Kopacz found the city’s revenue projections, used to create the Plan of Adjustment, reasonable. These include:
*Income tax revenues, which are project to grow at about 2 percent annually. Kopacz said those are reasonable. “I actually think they could be conservative, even with the reinvestment initiatives,” Kopacz said. “I think the risk is more external to the city in terms of macro risk, god forbid there’s another great recession or some national disaster that affects the city.”
*State revenue sharing, which comes from the constitution – which is recalculated every 10 years based on population – and statute – which sets standards the city must meet to receive the money. “The city has always received 100 eprcent of what they’re eligible for,” Kopacz said. But projections are thatstate revenue sharing payment will “stay flat,” she said. Rhodes asked her if there were risks in those assumptions.
“I suppose there’s a risk that Detroit would miss the incentive portion of revenue sharing, but I find that difficult to fathom given the current capabilities of the mayor and the financial officer,” Kopacz answered.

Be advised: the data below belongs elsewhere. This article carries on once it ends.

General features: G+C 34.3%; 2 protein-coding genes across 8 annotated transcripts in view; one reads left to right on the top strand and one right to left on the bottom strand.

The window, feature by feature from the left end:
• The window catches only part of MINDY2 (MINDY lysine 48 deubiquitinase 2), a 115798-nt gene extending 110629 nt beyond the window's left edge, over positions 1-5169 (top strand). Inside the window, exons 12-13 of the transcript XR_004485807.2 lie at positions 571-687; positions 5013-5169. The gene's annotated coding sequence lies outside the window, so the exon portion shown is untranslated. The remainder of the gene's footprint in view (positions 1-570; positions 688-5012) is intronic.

*The casino tax revenues, which are assumed to decrease in the near term. “The assumption is that the wagering tax will drop a little bit in the next couple years. It will flatten out and then grow very slowly at a percent a year,” Kopacz said. “I think the projection that’s there now is reasonable.
*An overall savings of $483 million because of better operations. Part of that would come from improvements to revenue collection. “The city does a very poor job of collecting money that it’s owed,” Better technology, Kopacz said, would improve those efforts.
Kopacz testified the city should publicly report how it spends the $1.7 billion, currently proposed in the Plan of Adjustment to improve city services.